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Nessel: State won't Harbor Exploiters, Traffickers of any kind

LANSING – Michigan continues to crack down on human trafficking as Attorney General Dana Nessel today announced the sentencing of Robert Standfield, 24, of Port Huron to one to 15 years in jail for his involvement in the sex trafficking of a minor. The sentencing comes during National Slavery and Human Trafficking Prevention Month, which is dedicated to the awareness of this increasingly wide-spread issue.

Standfield was sentenced today in Macomb County Circuit Court before Judge Kathryn Viviano. In December, Standfield pled guilty to one count of human trafficking – forced labor resulting in commercial sex.

The investigation into Standfield and his co-defendant Joseph McGough was initiated by the Warren Police Department after a victim came forward stating the defendants were trafficking her out of hotels in Macomb and Oakland counties between April and September 2017. The victim was a minor at the time.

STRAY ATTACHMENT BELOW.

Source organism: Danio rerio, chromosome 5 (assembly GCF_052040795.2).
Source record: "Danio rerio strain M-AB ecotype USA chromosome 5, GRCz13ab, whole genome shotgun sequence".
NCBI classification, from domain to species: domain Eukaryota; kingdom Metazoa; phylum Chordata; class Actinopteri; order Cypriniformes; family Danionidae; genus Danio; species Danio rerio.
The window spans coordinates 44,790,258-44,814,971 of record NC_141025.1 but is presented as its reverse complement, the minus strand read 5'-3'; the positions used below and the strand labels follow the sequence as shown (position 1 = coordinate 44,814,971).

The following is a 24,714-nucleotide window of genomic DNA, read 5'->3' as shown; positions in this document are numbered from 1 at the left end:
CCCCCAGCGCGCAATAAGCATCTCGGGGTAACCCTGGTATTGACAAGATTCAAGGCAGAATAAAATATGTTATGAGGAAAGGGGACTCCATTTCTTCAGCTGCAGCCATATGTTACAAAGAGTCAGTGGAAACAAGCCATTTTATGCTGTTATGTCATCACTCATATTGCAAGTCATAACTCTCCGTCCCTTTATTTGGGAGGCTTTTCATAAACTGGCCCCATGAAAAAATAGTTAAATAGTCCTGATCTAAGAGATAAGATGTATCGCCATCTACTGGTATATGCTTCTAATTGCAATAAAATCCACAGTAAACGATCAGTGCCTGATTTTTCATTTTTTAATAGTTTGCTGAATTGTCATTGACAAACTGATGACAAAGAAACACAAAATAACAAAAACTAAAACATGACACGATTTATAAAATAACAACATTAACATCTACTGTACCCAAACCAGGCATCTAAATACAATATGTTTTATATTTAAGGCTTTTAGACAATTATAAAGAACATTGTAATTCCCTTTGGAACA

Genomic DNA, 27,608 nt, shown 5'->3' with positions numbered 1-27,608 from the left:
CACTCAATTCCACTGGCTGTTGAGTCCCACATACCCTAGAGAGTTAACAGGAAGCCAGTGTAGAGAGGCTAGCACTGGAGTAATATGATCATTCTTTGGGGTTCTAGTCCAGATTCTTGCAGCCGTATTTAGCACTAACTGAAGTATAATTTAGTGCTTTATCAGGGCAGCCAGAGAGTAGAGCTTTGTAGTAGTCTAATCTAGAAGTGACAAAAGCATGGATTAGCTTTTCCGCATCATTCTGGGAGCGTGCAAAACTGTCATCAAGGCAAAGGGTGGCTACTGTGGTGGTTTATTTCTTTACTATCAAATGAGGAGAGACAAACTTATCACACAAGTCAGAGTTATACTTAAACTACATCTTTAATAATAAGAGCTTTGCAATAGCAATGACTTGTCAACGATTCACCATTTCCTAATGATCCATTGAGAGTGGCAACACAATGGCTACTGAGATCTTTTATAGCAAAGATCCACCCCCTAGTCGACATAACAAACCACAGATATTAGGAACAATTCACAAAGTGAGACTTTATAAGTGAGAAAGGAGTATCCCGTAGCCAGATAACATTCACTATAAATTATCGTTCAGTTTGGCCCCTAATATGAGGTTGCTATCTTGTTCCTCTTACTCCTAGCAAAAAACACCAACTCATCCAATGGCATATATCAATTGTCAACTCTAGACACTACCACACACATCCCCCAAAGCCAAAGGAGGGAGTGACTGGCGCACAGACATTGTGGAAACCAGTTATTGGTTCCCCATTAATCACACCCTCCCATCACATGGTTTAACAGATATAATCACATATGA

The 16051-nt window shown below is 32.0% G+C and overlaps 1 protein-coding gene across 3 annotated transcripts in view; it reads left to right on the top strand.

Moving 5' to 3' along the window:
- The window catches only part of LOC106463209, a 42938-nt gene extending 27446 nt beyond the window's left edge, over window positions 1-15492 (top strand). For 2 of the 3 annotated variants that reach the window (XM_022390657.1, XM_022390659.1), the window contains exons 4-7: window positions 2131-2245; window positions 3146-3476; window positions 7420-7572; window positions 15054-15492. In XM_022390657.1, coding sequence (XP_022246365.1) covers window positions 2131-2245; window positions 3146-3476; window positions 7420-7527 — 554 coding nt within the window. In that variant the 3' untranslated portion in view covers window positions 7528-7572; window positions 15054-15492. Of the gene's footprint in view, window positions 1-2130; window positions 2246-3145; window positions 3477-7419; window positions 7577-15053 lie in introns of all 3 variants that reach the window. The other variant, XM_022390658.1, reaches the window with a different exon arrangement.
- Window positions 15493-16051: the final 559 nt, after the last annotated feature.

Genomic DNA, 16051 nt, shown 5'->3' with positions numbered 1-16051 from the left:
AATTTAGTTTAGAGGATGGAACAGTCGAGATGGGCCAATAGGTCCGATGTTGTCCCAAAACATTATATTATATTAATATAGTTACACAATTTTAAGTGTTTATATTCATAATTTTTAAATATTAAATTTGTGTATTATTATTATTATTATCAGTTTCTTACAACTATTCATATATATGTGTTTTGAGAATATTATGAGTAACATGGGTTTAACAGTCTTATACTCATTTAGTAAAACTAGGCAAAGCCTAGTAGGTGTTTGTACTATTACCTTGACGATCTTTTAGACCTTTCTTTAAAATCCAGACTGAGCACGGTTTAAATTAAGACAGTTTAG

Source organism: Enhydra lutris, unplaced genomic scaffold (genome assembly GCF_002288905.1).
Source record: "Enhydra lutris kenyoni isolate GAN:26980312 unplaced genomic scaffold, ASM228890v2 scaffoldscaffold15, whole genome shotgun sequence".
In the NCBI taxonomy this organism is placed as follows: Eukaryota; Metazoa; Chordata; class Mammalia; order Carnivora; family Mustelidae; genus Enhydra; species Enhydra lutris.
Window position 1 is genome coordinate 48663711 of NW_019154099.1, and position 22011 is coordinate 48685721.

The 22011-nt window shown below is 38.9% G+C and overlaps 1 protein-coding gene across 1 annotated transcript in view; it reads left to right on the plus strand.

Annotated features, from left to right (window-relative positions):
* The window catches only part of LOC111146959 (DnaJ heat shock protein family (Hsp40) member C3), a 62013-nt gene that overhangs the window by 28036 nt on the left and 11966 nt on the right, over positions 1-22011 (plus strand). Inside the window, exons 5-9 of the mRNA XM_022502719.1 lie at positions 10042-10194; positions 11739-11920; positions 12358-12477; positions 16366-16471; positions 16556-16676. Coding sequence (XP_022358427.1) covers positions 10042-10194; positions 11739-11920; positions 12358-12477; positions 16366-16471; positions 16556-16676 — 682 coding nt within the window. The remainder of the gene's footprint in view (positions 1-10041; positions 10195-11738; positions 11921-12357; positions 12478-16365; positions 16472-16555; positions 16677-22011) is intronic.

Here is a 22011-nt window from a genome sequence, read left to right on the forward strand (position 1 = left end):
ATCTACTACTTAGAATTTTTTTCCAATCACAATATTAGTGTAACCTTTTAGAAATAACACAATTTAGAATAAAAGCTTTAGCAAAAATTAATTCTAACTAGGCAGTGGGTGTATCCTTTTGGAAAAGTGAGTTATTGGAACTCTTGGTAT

Standfield and McGough were charged in December 2017. McGough was sentenced to three years and 11.5 months to 15 years in prison in November 2018.

“This case only scratches the surface of our team’s commitment to fighting against this heinous crime.” Nessel said. “This should paint a clear picture that Michigan won’t harbor these criminals or anyone who lines their pockets by exploiting people and preying on our children.

“Partnerships continue to be critical in the work to end this human trafficking,” Nessel added. “My team is actively building partnerships with victim advocates, law enforcement agencies and federal and state agencies to ensure we’re working in lockstep on this issue.”

Nessel said she appreciates the assistance of the Warren Police Department and the FBI-led Macomb County Child Exploitation Task Force in bringing these individuals to justice.

Since 2011, the Department of the Attorney General has provided training to more than 1,000 professionals and filed charges against 27 individuals for human trafficking – all leading to arrests. It has successfully convicted 24, with cases against several additional defendants currently pending. The department is also home to the Michigan Human Trafficking Commission – a commission positioning Michigan to become the national leader in crafting policies and laws to combat human trafficking by holding traffickers accountable and serving the needs of victims.